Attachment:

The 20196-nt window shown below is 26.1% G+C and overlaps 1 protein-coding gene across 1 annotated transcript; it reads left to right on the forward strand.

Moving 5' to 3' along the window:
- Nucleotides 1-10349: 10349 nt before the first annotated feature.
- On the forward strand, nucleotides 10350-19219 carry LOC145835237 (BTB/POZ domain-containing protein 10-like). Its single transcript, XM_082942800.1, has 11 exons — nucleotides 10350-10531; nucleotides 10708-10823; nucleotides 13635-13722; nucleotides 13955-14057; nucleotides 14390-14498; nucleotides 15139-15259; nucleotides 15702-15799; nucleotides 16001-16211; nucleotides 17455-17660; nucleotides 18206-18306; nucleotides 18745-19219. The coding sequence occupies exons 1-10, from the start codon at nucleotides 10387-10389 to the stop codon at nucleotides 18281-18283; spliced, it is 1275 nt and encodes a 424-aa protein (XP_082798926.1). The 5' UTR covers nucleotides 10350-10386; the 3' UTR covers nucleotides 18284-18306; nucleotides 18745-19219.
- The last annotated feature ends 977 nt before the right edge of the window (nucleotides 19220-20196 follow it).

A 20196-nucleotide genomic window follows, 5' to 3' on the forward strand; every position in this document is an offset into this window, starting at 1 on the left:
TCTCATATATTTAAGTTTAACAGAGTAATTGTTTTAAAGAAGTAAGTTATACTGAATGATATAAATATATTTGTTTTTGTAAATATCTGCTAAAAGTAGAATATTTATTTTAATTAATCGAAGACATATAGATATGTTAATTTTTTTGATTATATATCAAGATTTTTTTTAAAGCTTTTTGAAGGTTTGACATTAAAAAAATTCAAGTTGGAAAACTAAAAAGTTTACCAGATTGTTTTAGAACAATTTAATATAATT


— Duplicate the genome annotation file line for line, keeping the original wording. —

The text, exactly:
The 20196-nt window shown below is 26.1% G+C and overlaps 1 protein-coding gene across 1 annotated transcript; it reads left to right on the forward strand.

Moving 5' to 3' along the window:
- Nucleotides 1-10349: 10349 nt before the first annotated feature.
- On the forward strand, nucleotides 10350-19219 carry LOC145835237 (BTB/POZ domain-containing protein 10-like). Its single transcript, XM_082942800.1, has 11 exons — nucleotides 10350-10531; nucleotides 10708-10823; nucleotides 13635-13722; nucleotides 13955-14057; nucleotides 14390-14498; nucleotides 15139-15259; nucleotides 15702-15799; nucleotides 16001-16211; nucleotides 17455-17660; nucleotides 18206-18306; nucleotides 18745-19219. The coding sequence occupies exons 1-10, from the start codon at nucleotides 10387-10389 to the stop codon at nucleotides 18281-18283; spliced, it is 1275 nt and encodes a 424-aa protein (XP_082798926.1). The 5' UTR covers nucleotides 10350-10386; the 3' UTR covers nucleotides 18284-18306; nucleotides 18745-19219.
- The last annotated feature ends 977 nt before the right edge of the window (nucleotides 19220-20196 follow it).

A 20196-nucleotide genomic window follows, 5' to 3' on the forward strand; every position in this document is an offset into this window, starting at 1 on the left:
TCTCATATATTTAAGTTTAACAGAGTAATTGTTTTAAAGAAGTAAGTTATACTGAATGATATAAATATATTTGTTTTTGTAAATATCTGCTAAAAGTAGAATATTTATTTTAATTAATCGAAGACATATAGATATGTTAATTTTTTTGATTATATATCAAGATTTTTTTTAAAGCTTTTTGAAGGTTTGACATTAAAAAAATTCAAGTTGGAAAACTAAAAAGTTTACCAGATTGTTTTAGAACAATTTAATATAATT